Discussion in 'Spey Clave' started by Evan Burck, Dec 10, 2011.
I gots one
does anyone know how many grains are in a gram?
14.432 grains are in a gram.
I Know there are 3.5 grams in an 8th of an ounce. Don't know if that helps or not.
hmmmm??? Ive come to find that this is true as well iagree
I think I'm gonna convert all things spey to grams.... Just to keep it hood.
I belive in what Kerry is saying, so much that his approach is what I'm trying to do. I attempt to make my tips all the same grain weight and length so that I don't need to drastically modify my casting stroke. I have enough trouble with casting anyway, no need to toss in tip weight and length variables into my already clouded head and rough technique.
Weldable Z-18/15/10 material and diameter matching floating tip material that can weld to it seems the best application. I have some of the Z tips from Steve Godshall and really like this material more than the T stuff for its ease in weldability. Can T stuff be welded? I've tried and failed.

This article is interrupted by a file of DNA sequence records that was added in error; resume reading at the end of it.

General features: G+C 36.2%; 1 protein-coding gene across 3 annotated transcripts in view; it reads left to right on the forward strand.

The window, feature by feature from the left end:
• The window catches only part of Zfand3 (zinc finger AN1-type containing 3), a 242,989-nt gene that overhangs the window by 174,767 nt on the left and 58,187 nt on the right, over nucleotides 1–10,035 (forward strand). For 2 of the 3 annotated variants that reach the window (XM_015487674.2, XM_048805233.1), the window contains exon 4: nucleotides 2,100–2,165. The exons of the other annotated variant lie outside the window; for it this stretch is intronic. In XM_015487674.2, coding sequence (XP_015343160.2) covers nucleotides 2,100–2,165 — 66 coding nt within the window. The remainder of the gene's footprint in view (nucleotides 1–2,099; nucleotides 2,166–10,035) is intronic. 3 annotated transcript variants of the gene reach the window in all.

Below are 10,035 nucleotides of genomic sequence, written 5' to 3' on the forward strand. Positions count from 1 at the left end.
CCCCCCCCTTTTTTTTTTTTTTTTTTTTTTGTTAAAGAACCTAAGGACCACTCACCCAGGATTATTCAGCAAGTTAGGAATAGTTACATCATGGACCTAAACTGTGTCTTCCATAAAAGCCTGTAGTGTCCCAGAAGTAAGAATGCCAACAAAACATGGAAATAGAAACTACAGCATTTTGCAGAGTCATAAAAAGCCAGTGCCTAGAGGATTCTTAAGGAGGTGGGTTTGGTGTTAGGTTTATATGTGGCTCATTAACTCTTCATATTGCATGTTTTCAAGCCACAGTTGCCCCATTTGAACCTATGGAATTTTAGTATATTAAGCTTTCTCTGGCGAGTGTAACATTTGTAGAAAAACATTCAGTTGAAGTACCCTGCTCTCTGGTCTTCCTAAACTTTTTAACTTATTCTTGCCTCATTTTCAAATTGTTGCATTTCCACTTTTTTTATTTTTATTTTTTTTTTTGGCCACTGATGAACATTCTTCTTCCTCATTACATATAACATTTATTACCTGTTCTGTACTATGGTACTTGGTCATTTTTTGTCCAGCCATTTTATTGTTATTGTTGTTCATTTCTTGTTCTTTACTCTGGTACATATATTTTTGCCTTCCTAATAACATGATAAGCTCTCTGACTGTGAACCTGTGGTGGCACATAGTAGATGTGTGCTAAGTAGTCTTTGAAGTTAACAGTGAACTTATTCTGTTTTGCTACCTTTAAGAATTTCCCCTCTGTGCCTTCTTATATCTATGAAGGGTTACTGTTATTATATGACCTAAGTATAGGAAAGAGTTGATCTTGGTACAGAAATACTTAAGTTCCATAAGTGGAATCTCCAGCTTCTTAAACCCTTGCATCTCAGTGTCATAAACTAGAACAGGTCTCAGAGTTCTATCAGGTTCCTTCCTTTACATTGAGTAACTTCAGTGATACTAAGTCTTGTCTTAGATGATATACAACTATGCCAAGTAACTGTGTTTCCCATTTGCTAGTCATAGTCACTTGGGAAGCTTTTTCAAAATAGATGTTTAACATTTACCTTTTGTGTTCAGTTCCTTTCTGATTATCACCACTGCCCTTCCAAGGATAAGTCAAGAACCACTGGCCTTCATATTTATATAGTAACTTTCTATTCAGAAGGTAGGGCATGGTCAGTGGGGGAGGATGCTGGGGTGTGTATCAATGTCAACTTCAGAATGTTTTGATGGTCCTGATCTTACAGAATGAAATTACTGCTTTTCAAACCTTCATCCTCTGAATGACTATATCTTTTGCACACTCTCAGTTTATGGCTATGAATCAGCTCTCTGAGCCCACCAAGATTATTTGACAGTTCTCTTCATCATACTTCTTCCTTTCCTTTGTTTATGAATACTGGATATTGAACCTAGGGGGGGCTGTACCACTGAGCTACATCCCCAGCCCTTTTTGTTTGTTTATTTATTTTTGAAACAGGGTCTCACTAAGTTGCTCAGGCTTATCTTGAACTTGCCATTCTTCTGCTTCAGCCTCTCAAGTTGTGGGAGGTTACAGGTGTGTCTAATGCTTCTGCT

"Or would 2' increments not be enough to really make that much a difference?" Not really Evan; remember this stuff is only 11 grains per foot so 2' is not a heck of a lot more than the weight of a penny. That said, the 5 and 15 are usable lengths depending upon water depth.
Pan you right about the sink rate.
6.1" ISP for poly
9.0" ISP for T-14
But the poly is thinner and much more slippery than the T. This allows it to stay down better in a current. Also much easier to cast as it has less stick in the water. IMO.
I haven't found that changing tips really causes me too many problems when I'm throwing a Skagit. Even if it does, it only takes a few casts before I get in to the groove of things again. I've been doing so much switching between different lines and heads over the past few months that I'm used to having to adjust. Once all is said and done, I'm probably going to have two dozen tips or more. I have so many different lines and rods now that I need a little bit of everything.
Hey, that's not a bad problem to have.
Ed Ward said that 6' and 9' lengths of T-14 are his most used tips. That's for steelhead fishing. 12' and 15' for king salmon on the Kanektok cuz they typically travel in faster and sometimes deeper water.
I prefer 10 feet of T-14 for most of my winter work. I use 8 feet if the particular section of the run I am fishing calls for a more shallow presentation, and 12 feet if I need to go a little deeper. However, I rarely feel the need to use 12 feet; the only time that I really use it is when I am fishing a slot that requires that I get down fast, and I usually add a weighted fly to the mix if that is the cast. Anyhow, I figured that I would throw in my 2 cents on the matter.